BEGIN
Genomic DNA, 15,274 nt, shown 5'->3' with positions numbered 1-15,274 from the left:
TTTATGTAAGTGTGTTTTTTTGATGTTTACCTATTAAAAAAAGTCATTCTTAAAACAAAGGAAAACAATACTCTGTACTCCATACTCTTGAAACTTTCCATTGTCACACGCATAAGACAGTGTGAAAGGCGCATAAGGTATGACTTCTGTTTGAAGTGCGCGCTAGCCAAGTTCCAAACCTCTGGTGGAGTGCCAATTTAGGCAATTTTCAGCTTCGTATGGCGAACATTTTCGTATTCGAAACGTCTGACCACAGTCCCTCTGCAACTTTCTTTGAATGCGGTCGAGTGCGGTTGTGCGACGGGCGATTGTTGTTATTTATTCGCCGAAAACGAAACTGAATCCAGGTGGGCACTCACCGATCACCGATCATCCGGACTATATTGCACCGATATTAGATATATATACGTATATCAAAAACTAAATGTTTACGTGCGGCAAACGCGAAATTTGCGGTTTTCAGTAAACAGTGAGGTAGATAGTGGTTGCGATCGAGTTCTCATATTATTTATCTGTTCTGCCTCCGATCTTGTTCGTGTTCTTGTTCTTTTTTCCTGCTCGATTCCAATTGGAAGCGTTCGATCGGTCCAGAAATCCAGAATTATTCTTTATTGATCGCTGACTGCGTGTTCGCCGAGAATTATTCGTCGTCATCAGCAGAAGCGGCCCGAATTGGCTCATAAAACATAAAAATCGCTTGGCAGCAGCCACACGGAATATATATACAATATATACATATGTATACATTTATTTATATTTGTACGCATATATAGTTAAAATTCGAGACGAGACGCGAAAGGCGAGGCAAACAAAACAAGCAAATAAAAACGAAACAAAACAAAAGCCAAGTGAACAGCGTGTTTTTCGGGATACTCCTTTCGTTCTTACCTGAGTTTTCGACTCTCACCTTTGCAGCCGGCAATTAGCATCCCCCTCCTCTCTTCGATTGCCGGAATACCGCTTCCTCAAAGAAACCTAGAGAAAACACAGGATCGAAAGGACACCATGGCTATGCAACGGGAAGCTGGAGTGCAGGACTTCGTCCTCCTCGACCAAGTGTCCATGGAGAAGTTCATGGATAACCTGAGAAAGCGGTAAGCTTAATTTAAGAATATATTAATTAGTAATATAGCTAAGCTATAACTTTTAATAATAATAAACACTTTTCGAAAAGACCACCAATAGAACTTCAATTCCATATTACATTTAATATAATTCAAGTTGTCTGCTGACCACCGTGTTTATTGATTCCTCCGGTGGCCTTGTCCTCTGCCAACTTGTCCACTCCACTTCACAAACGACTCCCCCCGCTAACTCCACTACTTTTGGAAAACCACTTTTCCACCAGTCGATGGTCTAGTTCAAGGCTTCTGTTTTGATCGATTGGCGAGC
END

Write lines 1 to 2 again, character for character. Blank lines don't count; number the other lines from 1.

Genomic DNA, 15,274 nt, shown 5'->3' with positions numbered 1-15,274 from the left:
TTTATGTAAGTGTGTTTTTTTGATGTTTACCTATTAAAAAAAGTCATTCTTAAAACAAAGGAAAACAATACTCTGTACTCCATACTCTTGAAACTTTCCATTGTCACACGCATAAGACAGTGTGAAAGGCGCATAAGGTATGACTTCTGTTTGAAGTGCGCGCTAGCCAAGTTCCAAACCTCTGGTGGAGTGCCAATTTAGGCAATTTTCAGCTTCGTATGGCGAACATTTTCGTATTCGAAACGTCTGACCACAGTCCCTCTGCAACTTTCTTTGAATGCGGTCGAGTGCGGTTGTGCGACGGGCGATTGTTGTTATTTATTCGCCGAAAACGAAACTGAATCCAGGTGGGCACTCACCGATCACCGATCATCCGGACTATATTGCACCGATATTAGATATATATACGTATATCAAAAACTAAATGTTTACGTGCGGCAAACGCGAAATTTGCGGTTTTCAGTAAACAGTGAGGTAGATAGTGGTTGCGATCGAGTTCTCATATTATTTATCTGTTCTGCCTCCGATCTTGTTCGTGTTCTTGTTCTTTTTTCCTGCTCGATTCCAATTGGAAGCGTTCGATCGGTCCAGAAATCCAGAATTATTCTTTATTGATCGCTGACTGCGTGTTCGCCGAGAATTATTCGTCGTCATCAGCAGAAGCGGCCCGAATTGGCTCATAAAACATAAAAATCGCTTGGCAGCAGCCACACGGAATATATATACAATATATACATATGTATACATTTATTTATATTTGTACGCATATATAGTTAAAATTCGAGACGAGACGCGAAAGGCGAGGCAAACAAAACAAGCAAATAAAAACGAAACAAAACAAAAGCCAAGTGAACAGCGTGTTTTTCGGGATACTCCTTTCGTTCTTACCTGAGTTTTCGACTCTCACCTTTGCAGCCGGCAATTAGCATCCCCCTCCTCTCTTCGATTGCCGGAATACCGCTTCCTCAAAGAAACCTAGAGAAAACACAGGATCGAAAGGACACCATGGCTATGCAACGGGAAGCTGGAGTGCAGGACTTCGTCCTCCTCGACCAAGTGTCCATGGAGAAGTTCATGGATAACCTGAGAAAGCGGTAAGCTTAATTTAAGAATATATTAATTAGTAATATAGCTAAGCTATAACTTTTAATAATAATAAACACTTTTCGAAAAGACCACCAATAGAACTTCAATTCCATATTACATTTAATATAATTCAAGTTGTCTGCTGACCACCGTGTTTATTGATTCCTCCGGTGGCCTTGTCCTCTGCCAACTTGTCCACTCCACTTCACAAACGACTCCCCCCGCTAACTCCACTACTTTTGGAAAACCACTTTTCCACCAGTCGATGGTCTAGTTCAAGGCTTCTGTTTTGATCGATTGGCGAGC